Healthcare stocks beat the S&P 500 index in performance over the last two years. That's not the case so far in 2019, but don't expect this underperformance to last for too long. Many healthcare stocks should be solid winners over the long run.
We asked three Motley Fool contributors to identify healthcare stocks they think are great picks to buy in May. They chose Exact Sciences (NASDAQ: EXAS), Emergent BioSolutions (NYSE: EBS), and Teladoc Health (NYSE: TDOC). Here's why these three stand out.
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Curing cancer by catching it sooner
Todd Campbell (Exact Sciences): Colon cancer is the second-leading cause of cancer death even though survival rates are high if it's diagnosed early on. Although guidelines recommend everyone between the ages of 50 and 85 be screened regularly for colorectal cancer, many people aren't up-to-date on their screening because of the cost and prep regimen associated with a colonoscopy.
In a bid to improve screening rates, Exact Sciences launched Cologuard in 2014 as an alternative to a colonoscopy. It's a noninvasive test: Patients simply collect and ship a stool sample to a lab for evaluation. Cologuard screened 934,000 people and pocketed $454 million in revenue in 2018. And in Q1 2019, 334,000 people were screened with Cologuard, resulting in revenue of $162 million, up 79% from the year prior.
Recently, Exact Sciences shares have slipped on worries that demand for Cologuard will eventually be replaced by a blood test, or liquid biopsy. Liquid biopsies are already helping doctors use genomics to inform cancer treatment, but we're still likely years away from data proving its value in colorectal cancer screening. Furthermore, Exact Sciences is expected to unveil data soon for a next-generation Cologuard that could improve cancer detection, making it more difficult for liquid biopsy to match its sensitivity.
Exact Sciences only has single-digit market share in what it values at a $14 billion per year market. It will be a while before we know if liquid biopsies work in screening for colorectal cancer. Because of these two factors, I think buying shares following its recent drop could be a smart move.
Sometimes, the best time to buy is when the news is bad
Chuck Saletta (Emergent BioSolutions): Emergent BioSolutions saw its shares get shellacked recently after it delivered disappointing earnings results and guided the near term downward. As painful as that move was to shareholders who owned the company before the news hit, the decline might very well be just what those sitting on the sidelines need to consider taking the plunge to invest.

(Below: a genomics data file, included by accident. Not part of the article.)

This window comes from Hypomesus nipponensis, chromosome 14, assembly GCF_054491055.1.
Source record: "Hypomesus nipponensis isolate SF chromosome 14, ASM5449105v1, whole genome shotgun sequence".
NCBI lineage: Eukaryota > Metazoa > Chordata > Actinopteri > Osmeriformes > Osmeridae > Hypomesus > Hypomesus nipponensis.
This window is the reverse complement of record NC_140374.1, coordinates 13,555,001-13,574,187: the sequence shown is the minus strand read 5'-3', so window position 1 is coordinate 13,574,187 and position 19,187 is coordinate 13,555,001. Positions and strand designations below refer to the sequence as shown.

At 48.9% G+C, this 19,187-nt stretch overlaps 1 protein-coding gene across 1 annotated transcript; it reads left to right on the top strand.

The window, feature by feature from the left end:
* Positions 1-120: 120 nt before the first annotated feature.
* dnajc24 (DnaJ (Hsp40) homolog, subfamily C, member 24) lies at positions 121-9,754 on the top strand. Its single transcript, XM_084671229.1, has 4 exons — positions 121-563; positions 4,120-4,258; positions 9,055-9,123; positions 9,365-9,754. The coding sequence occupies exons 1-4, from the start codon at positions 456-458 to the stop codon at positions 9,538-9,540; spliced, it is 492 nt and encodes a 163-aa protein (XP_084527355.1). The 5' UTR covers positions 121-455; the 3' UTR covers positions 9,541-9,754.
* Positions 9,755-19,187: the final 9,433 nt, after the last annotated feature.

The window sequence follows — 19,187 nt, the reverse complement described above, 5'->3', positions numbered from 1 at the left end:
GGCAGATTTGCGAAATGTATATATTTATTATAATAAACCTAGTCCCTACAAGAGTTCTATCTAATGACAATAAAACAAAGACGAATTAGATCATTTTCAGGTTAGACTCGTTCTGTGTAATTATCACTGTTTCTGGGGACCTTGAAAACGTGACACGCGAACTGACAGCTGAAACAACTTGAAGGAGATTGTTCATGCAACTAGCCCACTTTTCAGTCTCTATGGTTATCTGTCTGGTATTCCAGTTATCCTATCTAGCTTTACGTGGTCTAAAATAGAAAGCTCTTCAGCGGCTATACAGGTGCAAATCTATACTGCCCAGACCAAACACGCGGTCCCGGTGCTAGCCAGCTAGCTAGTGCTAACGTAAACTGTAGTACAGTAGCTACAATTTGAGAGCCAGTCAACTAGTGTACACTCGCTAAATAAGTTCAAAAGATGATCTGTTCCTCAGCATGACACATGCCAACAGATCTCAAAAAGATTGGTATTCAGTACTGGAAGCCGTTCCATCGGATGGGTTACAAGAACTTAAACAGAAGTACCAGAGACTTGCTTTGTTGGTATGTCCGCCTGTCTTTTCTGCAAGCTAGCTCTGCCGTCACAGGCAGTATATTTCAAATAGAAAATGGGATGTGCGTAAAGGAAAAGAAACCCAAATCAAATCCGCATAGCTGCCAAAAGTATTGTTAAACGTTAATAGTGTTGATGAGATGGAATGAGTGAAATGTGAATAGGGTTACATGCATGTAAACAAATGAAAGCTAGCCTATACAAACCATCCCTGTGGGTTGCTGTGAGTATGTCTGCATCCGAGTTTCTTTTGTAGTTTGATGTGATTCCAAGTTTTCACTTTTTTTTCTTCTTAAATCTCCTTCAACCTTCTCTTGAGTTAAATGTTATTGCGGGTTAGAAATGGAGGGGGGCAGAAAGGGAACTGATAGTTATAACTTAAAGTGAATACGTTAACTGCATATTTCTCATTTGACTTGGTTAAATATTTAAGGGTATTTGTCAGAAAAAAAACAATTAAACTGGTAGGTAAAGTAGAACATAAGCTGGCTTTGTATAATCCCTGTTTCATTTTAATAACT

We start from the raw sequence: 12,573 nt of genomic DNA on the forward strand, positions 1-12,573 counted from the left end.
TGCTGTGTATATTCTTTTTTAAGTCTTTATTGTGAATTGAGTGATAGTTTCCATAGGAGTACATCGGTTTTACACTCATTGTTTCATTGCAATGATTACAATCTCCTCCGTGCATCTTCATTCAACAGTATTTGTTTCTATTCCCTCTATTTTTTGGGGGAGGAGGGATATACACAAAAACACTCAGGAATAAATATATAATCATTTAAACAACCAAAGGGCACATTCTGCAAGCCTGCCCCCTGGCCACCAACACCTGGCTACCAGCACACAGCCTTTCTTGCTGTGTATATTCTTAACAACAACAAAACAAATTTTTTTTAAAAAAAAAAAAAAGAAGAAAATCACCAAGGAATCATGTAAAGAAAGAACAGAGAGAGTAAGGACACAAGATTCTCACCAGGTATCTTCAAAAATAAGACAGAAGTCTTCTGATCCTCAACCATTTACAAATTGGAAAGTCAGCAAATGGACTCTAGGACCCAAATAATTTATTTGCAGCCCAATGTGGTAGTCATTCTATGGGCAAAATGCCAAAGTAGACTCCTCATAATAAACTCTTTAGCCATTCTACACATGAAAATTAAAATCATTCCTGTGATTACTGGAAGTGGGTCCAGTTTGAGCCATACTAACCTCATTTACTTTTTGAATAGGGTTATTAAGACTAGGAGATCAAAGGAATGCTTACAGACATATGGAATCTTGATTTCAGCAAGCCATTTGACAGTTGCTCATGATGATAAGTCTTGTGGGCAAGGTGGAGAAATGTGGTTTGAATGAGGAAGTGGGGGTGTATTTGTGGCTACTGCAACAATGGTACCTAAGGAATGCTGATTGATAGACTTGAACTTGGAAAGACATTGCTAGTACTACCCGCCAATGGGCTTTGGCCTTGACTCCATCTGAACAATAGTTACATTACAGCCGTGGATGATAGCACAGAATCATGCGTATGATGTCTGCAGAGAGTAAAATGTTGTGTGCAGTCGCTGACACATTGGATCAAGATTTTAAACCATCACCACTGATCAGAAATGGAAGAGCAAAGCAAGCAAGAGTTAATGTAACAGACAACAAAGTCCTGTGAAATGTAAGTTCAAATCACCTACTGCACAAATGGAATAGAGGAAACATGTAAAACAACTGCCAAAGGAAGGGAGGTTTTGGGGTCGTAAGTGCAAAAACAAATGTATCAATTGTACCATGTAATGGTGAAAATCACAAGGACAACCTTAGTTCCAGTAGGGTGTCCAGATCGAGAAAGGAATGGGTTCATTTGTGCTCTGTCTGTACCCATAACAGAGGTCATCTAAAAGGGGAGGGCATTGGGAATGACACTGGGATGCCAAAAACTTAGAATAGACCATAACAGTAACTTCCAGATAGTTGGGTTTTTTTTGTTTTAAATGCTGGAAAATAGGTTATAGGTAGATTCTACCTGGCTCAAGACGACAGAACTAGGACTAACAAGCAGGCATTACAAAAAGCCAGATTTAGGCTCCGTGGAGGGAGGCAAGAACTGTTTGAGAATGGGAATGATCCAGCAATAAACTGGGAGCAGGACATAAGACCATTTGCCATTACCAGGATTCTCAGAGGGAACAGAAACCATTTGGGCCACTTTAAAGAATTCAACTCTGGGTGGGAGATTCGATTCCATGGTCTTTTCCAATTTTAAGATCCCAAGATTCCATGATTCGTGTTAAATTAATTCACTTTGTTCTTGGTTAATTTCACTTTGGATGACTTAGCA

After the decline, Emergent BioSolutions sported a price around $48.12. Despite the short-term pain the company is projecting, analysts anticipate it will earn around $3.33 per share in 2020. That means its ratio of price to anticipated forward earnings is less than 15 -- making it reasonably priced for investors who have the patience to wait out the short-term pain.
Of course, any estimates are based on projections, and it's possible that Emergent BioSolutions won't deliver on those expectations. Still, with a combination of existing products, a decent government contract to work on terror countermeasures, and a pipeline that ranges from pre-clinical to phase 3 testing, there's a good chance it will.
Even if it doesn't deliver phenomenal earnings in the near term, Emergent BioSolutions sports a decent balance sheet, with a debt-to-equity ratio below 0.8 and a current ratio above 3.0. That gives investors reason to believe that even if the recovery takes a bit longer than expected, the company still has the financial strength and stability to see it through.
Every so often, the market's short-term jitters give investors with a longer-term focus the opportunity to buy a company at a decent price. Thanks to the market's concerns with Emergent BioSolutions, now just may be one of those opportunities.
The king of virtual care
Keith Speights (Teladoc Health): There are plenty of healthcare stocks with great opportunities. Only a few, though, have a commanding presence in their respective markets. Teladoc Health is definitely one of them.
Teladoc reigns as the king of virtual care. The company provides telehealth services to more than 12,000 clients, including roughly 40% of the Fortune 500. Last year, over 2.5 million healthcare visits were conducted virtually -- through video calls via internet apps or phone calls -- on Teladoc Health's platform.
And the company operates globally, delivering virtual care in 130 countries and in more than 30 different languages. This is an important differentiator for Teladoc Health because of the strong international demand for telehealth services.
CEO Jason Gorevic mentioned in the company's Q1 conference call that the Centers for Medicare and Medicaid Services "is very much behind the inclusion of telemedicine to increase accessibility to medical care and to lower costs." That's not surprising. Telehealth is likely to become increasingly important as both private and government payers search for ways to control escalating healthcare costs.
Some healthcare stocks could have iffy prospects if the U.S. moves to a single-payer system as some presidential candidates would prefer. I think Teladoc Health should succeed even if that happens. But the company should also enjoy strong growth if not. To me, Teladoc is a win-win kind of healthcare stock that's a great pick right now.
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Chuck Saletta has no position in any of the stocks mentioned. Keith Speights and Todd Campbell own shares of Teladoc Health. The Motley Fool owns shares of and recommends Emergent BioSolutions and Teladoc Health. The Motley Fool has a disclosure policy.